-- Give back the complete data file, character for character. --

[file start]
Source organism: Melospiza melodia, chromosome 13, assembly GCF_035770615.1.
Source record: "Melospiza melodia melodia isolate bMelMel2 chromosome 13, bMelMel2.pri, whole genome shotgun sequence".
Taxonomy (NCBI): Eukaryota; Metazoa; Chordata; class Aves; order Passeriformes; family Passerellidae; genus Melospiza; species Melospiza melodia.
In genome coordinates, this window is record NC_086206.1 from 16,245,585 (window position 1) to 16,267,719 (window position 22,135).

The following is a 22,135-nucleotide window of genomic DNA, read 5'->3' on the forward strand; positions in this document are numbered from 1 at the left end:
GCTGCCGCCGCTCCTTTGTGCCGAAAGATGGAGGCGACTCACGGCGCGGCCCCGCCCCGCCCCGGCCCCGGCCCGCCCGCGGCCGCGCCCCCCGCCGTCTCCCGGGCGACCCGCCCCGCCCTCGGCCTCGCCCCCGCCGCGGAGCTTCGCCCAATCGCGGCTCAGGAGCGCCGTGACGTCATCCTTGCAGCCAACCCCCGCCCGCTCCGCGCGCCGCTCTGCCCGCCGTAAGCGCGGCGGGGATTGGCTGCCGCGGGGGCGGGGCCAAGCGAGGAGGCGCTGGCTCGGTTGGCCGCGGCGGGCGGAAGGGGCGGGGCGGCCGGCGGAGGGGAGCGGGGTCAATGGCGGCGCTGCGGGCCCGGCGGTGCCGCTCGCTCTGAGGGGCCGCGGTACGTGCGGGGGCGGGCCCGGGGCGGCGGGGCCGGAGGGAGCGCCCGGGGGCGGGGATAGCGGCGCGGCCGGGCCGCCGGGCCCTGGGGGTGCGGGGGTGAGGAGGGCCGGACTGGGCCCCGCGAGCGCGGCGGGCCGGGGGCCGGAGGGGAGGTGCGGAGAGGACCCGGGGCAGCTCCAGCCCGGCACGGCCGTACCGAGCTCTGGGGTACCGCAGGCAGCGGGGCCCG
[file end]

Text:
Source organism: Melospiza melodia, chromosome 13, assembly GCF_035770615.1.
Source record: "Melospiza melodia melodia isolate bMelMel2 chromosome 13, bMelMel2.pri, whole genome shotgun sequence".
Taxonomy (NCBI): Eukaryota; Metazoa; Chordata; class Aves; order Passeriformes; family Passerellidae; genus Melospiza; species Melospiza melodia.
In genome coordinates, this window is record NC_086206.1 from 16,245,585 (window position 1) to 16,267,719 (window position 22,135).

The following is a 22,135-nucleotide window of genomic DNA, read 5'->3' on the forward strand; positions in this document are numbered from 1 at the left end:
GCTGCCGCCGCTCCTTTGTGCCGAAAGATGGAGGCGACTCACGGCGCGGCCCCGCCCCGCCCCGGCCCCGGCCCGCCCGCGGCCGCGCCCCCCGCCGTCTCCCGGGCGACCCGCCCCGCCCTCGGCCTCGCCCCCGCCGCGGAGCTTCGCCCAATCGCGGCTCAGGAGCGCCGTGACGTCATCCTTGCAGCCAACCCCCGCCCGCTCCGCGCGCCGCTCTGCCCGCCGTAAGCGCGGCGGGGATTGGCTGCCGCGGGGGCGGGGCCAAGCGAGGAGGCGCTGGCTCGGTTGGCCGCGGCGGGCGGAAGGGGCGGGGCGGCCGGCGGAGGGGAGCGGGGTCAATGGCGGCGCTGCGGGCCCGGCGGTGCCGCTCGCTCTGAGGGGCCGCGGTACGTGCGGGGGCGGGCCCGGGGCGGCGGGGCCGGAGGGAGCGCCCGGGGGCGGGGATAGCGGCGCGGCCGGGCCGCCGGGCCCTGGGGGTGCGGGGGTGAGGAGGGCCGGACTGGGCCCCGCGAGCGCGGCGGGCCGGGGGCCGGAGGGGAGGTGCGGAGAGGACCCGGGGCAGCTCCAGCCCGGCACGGCCGTACCGAGCTCTGGGGTACCGCAGGCAGCGGGGCCCG